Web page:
Trials or temptations?

Here’s a riddle for you: how is an ear of corn like a stream?

Give up?

Answer: there’s one word in Hebrew that means both. Obviously.

If that’s a bit befuddling, consider this: the same word can also mean “branch.” That’s what corn and a stream have in common: they both branch. There’s a lot of imagery in Hebrew: words can have multiple meanings that have an underlying commonality that may be far from obvious at first.

It’s confusing because in English “corn” and “stream” have nothing in common. Having said that, however, English words have multiple meanings as well, and we have to pay attention to the context to know which meaning is appropriate.

Something similar can be said about the single Greek word that can be translated either as “trial” or “temptation,” depending on its context. And that word is important to our understanding of the teaching of the book of James.

We’ve already seen, for example, how James opens his letter with the counsel that believers should rejoice in the face of every kind of “trial” because it provides the opportunity to develop endurance and grow in spiritual maturity (James 1:2-4). Then later, in verse 12, we read this:

Blessed is anyone who endures temptation. Such a one has stood the test and will receive the crown of life that the Lord has promised to those who love him. (James 1:12, NRSV)

As you’ve already guessed, the word “temptation” here is the same as the one translated “trial” in verse 2. But hang on: unlike the New Revised Standard, both the New American Standard and the New International Version continue to translate the word as “trial” in verse 12, while the Common English Bible speaks of those who “stand firm during testing.”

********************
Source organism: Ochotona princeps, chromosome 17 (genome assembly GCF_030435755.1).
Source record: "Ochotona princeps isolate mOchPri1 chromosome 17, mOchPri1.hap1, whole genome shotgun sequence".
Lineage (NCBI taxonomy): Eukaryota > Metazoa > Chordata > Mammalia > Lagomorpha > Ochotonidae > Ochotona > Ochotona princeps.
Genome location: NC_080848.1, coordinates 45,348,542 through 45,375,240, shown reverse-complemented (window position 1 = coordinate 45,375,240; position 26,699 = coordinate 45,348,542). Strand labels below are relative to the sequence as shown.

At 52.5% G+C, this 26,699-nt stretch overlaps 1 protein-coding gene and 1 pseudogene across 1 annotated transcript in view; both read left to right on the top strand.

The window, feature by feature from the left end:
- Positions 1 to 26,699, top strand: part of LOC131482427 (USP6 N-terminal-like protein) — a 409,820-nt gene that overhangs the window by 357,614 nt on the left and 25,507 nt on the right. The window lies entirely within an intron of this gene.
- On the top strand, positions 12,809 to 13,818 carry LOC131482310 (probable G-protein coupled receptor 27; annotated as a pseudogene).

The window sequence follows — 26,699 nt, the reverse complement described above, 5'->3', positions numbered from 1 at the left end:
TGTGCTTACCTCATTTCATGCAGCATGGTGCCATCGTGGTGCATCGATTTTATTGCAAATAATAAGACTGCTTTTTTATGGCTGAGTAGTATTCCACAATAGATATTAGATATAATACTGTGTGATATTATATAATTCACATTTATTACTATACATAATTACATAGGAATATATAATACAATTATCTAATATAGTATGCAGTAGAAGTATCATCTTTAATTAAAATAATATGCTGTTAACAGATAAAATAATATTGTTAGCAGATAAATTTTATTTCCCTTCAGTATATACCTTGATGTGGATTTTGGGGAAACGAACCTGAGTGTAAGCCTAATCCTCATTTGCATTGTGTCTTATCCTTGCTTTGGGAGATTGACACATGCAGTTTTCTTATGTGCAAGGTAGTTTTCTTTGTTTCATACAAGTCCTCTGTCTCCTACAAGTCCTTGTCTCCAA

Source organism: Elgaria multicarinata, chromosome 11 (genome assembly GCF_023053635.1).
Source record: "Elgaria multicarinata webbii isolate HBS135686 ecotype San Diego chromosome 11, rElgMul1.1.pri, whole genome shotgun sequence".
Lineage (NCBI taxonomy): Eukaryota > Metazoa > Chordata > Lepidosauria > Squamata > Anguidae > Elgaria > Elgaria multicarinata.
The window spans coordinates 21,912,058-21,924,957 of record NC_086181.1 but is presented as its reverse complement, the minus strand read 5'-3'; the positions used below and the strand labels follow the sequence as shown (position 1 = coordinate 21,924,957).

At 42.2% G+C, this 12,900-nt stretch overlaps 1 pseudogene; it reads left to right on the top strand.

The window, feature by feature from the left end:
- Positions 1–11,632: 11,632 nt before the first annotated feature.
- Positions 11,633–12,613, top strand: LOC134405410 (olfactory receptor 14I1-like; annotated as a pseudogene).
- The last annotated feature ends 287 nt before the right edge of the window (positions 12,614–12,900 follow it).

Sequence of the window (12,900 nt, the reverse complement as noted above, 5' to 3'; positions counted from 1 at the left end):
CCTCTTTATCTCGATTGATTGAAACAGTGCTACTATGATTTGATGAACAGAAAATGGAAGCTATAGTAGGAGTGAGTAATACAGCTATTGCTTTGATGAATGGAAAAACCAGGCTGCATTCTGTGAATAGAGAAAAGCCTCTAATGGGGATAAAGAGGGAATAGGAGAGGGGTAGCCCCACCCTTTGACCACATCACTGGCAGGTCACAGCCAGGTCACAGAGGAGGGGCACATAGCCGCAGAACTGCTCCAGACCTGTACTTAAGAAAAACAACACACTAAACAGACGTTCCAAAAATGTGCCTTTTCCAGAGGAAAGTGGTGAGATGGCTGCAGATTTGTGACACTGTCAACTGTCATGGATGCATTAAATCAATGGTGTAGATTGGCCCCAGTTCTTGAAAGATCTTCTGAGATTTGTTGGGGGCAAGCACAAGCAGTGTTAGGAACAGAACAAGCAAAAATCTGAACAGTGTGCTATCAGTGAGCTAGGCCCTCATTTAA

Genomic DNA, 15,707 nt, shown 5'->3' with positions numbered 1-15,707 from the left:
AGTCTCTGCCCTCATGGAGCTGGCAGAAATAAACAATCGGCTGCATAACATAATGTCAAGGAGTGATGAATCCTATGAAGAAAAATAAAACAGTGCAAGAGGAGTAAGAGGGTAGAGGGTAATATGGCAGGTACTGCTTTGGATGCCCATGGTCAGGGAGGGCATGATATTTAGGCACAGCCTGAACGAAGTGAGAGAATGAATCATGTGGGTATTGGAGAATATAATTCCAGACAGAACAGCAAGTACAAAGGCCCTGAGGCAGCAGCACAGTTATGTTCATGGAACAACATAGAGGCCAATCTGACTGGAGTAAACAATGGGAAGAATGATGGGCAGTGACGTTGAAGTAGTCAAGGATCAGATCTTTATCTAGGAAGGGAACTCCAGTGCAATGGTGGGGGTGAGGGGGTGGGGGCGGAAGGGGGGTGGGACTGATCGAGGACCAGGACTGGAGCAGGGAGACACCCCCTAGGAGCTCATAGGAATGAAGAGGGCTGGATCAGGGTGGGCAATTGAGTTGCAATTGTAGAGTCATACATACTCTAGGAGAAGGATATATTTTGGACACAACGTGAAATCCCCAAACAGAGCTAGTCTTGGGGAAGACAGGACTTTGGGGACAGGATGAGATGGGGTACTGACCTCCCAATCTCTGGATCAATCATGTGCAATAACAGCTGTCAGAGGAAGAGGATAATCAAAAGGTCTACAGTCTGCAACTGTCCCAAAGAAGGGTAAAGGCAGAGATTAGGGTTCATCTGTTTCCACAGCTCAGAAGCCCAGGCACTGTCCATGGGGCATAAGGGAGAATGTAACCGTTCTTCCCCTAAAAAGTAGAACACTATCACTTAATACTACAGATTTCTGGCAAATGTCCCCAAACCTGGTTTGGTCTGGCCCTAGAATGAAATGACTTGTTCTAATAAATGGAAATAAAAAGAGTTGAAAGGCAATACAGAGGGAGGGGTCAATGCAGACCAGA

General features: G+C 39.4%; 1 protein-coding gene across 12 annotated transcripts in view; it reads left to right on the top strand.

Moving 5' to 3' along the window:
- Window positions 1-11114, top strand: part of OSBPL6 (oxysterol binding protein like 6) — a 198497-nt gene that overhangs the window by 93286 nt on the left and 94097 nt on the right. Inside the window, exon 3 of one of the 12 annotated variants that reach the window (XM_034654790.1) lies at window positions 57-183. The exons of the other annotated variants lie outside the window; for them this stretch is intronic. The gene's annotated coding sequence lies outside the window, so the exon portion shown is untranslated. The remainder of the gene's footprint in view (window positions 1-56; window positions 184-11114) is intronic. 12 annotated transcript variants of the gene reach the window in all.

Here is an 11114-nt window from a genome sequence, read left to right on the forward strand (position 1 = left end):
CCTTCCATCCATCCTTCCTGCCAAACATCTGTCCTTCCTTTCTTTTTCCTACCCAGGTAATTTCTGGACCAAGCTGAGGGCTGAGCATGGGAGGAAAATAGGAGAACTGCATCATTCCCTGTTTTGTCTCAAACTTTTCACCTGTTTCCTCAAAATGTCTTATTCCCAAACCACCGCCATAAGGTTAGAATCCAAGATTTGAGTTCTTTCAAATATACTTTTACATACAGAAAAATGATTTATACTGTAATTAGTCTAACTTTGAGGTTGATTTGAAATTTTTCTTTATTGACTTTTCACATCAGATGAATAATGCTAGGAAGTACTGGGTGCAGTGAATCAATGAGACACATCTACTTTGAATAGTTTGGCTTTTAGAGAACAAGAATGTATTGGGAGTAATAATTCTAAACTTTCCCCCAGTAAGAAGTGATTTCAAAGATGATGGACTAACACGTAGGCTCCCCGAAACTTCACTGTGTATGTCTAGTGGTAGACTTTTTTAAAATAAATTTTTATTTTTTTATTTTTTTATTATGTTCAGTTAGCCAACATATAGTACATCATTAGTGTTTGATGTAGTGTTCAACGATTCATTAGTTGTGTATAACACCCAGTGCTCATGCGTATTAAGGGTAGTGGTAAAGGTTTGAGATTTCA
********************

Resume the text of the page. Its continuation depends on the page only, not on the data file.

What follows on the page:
What gives?

Everyone agrees in translating the verses that follow immediately after this one as being about temptation. Here, for example, is the NRSV:

No one, when tempted, should say, “I am being tempted by God”; for God cannot be tempted by evil and he himself tempts no one. But one is tempted by one’s own desire, being lured and enticed by it; then, when that desire has conceived, it gives birth to sin, and that sin, when it is fully grown, gives birth to death. (James 1:13-15, NRSV)

We should note one exception here. While the CEB agrees that James is teaching about temptation, the translators render verse 13 as “No one who is tested should say ‘God is tempting me!'” Thus, all four translations agree that verses 2 to 4 are about enduring trials, and verses 13b to 15 are about understanding temptation. The question is what to do with 12 and 13a.

Essentially, some translators look backward: they take 12 and 13a as reiterations of what’s already been said — Endure trials! — before transitioning to the matter of temptation. Other translators look forward: they take the same verses as already beginning the new but related discussion of temptation. Either way, James is bridging from larger concern about how our faith is tested to more specific concerns.

Whatever translation one chooses, the main point is this: Temptation is a test of our faith, and we are called to stand firm against temptation every bit as much as we are called to endure trials.

We don’t know, of course, what James is seeing in the church that prompts him to write these words; were people actually saying, “I’m being tempted by God”? From a psychological point of view, that smacks of what is known as attribution bias, in which people routinely ascribe their own mistakes and bad behavior to external rather than internal causes. Rather than take responsibility, we sometimes blame our behavior on our circumstances or on other people, and in this case, possibly even God.

Nope, says James. Don’t go there. He gives us at least three related reasons why we shouldn’t. And as we’ll see in the next post, the first is this: ascribing temptation to God impugns his character and distorts our understanding of who he is.